When almost three billion people suddenly found themselves locked out of their Facebook accounts on 4 October, along with WhatsApp and Instagram, it seemed like good news for the social media giant’s chief rival.
“Hello literally everyone,” Twitter’s official account tweeted as users flooded on to the site. In just 25 minutes, Google search traffic for the site had risen by 50 per cent. By the time Twitter posted its comment, search traffic had doubled.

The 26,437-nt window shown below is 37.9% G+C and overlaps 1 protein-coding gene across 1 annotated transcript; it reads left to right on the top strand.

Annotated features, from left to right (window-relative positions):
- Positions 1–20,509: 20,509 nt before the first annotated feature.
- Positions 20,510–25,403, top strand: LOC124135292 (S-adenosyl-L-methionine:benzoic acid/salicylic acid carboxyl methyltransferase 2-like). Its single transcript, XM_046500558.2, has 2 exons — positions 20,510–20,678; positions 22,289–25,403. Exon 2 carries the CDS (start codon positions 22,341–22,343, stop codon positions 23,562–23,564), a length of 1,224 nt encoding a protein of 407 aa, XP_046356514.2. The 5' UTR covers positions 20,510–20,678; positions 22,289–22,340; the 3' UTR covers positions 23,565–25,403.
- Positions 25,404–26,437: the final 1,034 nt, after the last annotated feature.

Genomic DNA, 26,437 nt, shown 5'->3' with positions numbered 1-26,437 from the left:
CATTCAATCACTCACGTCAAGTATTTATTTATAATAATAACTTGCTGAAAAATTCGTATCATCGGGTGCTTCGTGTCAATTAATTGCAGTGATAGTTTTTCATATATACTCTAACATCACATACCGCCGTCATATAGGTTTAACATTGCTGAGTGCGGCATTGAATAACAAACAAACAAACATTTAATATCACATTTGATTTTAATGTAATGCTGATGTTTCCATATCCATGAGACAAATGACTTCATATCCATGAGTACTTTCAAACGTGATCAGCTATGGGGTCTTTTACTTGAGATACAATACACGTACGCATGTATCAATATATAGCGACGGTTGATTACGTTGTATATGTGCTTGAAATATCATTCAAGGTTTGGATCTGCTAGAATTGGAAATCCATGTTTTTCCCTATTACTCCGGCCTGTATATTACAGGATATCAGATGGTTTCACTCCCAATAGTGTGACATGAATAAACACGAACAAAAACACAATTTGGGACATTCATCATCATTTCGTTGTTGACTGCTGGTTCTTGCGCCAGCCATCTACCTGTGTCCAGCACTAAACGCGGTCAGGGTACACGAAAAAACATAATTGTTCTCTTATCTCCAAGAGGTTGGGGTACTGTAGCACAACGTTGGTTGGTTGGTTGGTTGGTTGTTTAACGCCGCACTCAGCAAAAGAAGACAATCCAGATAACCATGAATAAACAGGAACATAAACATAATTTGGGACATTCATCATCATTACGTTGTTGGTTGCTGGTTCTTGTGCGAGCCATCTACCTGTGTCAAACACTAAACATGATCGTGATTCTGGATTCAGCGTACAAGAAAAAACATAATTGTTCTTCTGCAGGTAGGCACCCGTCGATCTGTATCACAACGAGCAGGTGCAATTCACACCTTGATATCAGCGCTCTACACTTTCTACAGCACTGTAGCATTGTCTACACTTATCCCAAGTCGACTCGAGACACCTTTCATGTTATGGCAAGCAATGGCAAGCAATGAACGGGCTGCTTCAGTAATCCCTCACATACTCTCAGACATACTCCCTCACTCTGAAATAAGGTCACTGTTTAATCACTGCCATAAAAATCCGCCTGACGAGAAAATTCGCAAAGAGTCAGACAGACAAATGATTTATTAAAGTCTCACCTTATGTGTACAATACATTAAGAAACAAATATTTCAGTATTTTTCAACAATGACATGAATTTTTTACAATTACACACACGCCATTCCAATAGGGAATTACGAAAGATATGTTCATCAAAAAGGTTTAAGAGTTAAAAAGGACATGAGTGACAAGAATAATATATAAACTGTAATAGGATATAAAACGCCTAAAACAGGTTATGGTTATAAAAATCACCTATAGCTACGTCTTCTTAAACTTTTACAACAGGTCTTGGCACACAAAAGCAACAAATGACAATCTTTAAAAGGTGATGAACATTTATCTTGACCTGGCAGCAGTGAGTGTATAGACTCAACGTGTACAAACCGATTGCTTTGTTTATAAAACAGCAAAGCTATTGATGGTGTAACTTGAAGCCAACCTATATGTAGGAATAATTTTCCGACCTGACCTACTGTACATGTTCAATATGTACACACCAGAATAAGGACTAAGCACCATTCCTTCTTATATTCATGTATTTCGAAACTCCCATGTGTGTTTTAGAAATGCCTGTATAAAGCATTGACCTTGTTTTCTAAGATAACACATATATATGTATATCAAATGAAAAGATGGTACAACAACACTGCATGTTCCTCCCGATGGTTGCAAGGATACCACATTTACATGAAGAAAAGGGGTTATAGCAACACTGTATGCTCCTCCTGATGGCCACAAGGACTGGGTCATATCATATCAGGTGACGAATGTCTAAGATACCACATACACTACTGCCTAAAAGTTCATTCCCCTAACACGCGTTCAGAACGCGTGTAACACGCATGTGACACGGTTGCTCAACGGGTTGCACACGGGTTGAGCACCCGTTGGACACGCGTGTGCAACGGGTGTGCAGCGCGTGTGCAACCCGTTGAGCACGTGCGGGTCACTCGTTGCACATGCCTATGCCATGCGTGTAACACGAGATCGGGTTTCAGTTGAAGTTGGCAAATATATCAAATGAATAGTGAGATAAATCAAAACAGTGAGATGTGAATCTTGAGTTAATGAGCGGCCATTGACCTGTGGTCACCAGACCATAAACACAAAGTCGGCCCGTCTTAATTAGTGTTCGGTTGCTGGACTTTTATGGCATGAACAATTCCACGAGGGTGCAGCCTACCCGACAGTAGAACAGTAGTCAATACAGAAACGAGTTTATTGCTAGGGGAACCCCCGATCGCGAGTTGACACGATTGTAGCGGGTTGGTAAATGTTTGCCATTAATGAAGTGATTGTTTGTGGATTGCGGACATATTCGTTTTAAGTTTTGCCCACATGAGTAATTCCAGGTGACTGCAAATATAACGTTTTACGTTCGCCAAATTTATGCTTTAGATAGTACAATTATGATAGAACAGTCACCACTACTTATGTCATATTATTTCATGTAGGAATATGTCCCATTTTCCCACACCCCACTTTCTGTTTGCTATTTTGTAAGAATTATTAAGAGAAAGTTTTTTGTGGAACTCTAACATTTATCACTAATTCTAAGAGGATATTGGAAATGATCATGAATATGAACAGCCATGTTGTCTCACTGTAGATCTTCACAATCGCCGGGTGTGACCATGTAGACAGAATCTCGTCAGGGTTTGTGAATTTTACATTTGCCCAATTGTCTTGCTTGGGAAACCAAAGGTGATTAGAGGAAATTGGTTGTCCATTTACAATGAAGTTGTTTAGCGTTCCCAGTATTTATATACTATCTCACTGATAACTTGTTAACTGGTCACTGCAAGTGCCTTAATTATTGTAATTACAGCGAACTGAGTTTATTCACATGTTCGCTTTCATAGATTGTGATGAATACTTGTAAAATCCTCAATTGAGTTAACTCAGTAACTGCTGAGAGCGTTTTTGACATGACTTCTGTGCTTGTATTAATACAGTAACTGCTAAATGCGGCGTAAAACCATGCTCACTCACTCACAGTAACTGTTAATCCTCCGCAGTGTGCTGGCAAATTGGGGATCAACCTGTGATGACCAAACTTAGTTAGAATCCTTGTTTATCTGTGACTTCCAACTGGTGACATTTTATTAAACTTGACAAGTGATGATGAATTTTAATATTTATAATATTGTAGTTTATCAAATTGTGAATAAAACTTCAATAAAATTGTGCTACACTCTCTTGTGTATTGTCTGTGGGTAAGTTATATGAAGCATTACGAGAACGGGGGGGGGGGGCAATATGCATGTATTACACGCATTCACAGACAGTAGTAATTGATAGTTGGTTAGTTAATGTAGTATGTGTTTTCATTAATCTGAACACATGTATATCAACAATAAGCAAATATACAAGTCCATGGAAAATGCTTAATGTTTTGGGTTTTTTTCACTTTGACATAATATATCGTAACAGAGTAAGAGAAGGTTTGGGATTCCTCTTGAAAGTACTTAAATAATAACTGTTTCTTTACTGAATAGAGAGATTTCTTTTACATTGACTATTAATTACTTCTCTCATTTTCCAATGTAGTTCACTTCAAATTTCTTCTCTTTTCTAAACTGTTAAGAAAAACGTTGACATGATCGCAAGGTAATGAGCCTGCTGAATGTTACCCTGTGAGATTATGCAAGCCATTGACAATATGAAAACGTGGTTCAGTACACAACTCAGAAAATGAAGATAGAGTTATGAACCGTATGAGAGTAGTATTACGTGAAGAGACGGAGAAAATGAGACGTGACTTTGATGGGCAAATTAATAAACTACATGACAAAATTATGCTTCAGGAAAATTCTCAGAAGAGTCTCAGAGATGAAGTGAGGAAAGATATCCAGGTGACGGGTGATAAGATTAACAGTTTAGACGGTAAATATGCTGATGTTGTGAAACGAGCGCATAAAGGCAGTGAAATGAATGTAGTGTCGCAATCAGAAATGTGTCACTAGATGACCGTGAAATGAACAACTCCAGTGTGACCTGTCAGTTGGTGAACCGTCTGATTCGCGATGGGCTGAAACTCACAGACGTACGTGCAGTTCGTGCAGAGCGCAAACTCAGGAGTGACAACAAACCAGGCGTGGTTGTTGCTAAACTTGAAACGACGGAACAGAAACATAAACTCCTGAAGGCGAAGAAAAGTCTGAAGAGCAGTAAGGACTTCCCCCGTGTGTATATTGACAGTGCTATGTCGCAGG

Two hours later, however, the influx of traffic would prove too much for Twitter to handle. The site’s features began to malfunction, and soon hundreds of users were reporting outages every minute. By the end of the day, Twitter shares had fallen by 5.9 per cent compared with 4.9 per cent for Facebook.
For both companies, however, the entirety of this drop in share prices occurred at the start of the day’s trading. Neither company’s shares lost a significant amount of value after 4.30pm, the point at which the outages began, despite trading for a further five hours.
Seemingly far more important for the share prices were the new allegations against Facebook by a former employee, which have prompted calls for greater regulation of the sector.
The outages may have attracted users’ attention, but investors had their eyes on politics.